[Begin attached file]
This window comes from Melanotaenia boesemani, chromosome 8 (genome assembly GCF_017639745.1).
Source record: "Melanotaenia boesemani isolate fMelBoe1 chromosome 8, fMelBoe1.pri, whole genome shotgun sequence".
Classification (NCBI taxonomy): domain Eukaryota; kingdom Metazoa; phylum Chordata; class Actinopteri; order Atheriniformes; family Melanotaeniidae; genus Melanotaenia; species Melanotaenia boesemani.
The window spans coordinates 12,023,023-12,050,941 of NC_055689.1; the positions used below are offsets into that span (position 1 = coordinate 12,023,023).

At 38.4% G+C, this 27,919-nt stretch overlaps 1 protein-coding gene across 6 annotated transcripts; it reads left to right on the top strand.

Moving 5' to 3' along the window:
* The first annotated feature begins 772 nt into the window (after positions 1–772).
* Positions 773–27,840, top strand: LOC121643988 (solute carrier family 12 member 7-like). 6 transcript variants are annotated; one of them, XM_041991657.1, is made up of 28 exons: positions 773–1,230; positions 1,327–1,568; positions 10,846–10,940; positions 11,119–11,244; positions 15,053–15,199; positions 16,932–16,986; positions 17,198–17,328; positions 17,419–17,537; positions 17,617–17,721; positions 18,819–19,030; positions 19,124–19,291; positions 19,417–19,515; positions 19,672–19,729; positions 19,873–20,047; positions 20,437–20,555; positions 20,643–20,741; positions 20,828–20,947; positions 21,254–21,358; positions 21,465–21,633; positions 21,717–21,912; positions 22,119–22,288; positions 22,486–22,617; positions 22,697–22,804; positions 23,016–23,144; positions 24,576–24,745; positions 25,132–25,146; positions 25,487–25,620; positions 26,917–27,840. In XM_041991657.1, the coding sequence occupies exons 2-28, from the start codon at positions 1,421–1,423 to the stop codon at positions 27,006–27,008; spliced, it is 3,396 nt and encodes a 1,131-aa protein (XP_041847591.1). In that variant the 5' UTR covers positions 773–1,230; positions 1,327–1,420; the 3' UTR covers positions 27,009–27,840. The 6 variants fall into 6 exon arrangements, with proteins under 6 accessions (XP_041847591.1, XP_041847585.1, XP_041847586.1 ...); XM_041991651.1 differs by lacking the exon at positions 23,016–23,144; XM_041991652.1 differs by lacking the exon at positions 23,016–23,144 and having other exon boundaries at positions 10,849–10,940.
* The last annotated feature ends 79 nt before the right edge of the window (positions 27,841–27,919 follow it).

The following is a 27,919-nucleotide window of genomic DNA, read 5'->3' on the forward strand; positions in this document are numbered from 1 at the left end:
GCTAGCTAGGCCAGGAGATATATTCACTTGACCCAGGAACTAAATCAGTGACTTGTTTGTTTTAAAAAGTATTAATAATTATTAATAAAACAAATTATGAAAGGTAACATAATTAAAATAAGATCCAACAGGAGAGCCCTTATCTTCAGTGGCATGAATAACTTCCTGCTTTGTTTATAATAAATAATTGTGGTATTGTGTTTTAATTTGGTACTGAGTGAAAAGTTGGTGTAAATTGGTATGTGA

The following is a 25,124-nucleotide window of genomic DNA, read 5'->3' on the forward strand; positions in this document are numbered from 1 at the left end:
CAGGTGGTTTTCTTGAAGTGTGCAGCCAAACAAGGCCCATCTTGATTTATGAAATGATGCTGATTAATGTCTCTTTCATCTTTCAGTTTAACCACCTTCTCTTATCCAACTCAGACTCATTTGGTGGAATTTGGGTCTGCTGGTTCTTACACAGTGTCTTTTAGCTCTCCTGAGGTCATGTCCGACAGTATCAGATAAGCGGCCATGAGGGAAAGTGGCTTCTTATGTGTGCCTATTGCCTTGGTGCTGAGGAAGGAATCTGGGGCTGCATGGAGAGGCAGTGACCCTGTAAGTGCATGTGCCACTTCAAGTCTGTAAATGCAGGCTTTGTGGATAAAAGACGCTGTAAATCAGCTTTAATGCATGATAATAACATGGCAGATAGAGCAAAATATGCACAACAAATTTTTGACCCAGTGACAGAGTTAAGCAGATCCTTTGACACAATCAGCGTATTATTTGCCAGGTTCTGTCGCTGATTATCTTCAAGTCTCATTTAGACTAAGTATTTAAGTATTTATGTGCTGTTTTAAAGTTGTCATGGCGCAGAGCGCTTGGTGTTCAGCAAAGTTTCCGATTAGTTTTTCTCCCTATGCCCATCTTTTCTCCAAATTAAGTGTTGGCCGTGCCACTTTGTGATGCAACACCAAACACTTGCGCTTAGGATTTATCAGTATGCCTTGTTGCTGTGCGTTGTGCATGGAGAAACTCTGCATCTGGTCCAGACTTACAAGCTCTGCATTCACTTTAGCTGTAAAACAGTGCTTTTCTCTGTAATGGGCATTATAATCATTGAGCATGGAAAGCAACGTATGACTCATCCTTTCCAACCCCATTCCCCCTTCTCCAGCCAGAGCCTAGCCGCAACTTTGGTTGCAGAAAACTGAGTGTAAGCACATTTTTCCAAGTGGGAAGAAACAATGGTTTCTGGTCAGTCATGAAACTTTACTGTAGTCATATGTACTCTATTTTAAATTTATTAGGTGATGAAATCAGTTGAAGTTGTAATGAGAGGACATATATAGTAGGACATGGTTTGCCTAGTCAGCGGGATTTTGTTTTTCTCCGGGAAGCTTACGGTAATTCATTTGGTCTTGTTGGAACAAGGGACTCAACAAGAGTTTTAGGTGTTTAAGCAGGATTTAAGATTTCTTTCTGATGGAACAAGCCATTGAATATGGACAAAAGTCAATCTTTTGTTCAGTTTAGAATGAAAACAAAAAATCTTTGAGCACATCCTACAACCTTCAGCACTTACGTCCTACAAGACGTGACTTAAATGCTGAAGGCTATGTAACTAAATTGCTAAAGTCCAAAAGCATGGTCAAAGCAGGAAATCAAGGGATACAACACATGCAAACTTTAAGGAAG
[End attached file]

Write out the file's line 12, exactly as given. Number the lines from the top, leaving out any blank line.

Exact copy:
The following is a 25,124-nucleotide window of genomic DNA, read 5'->3' on the forward strand; positions in this document are numbered from 1 at the left end: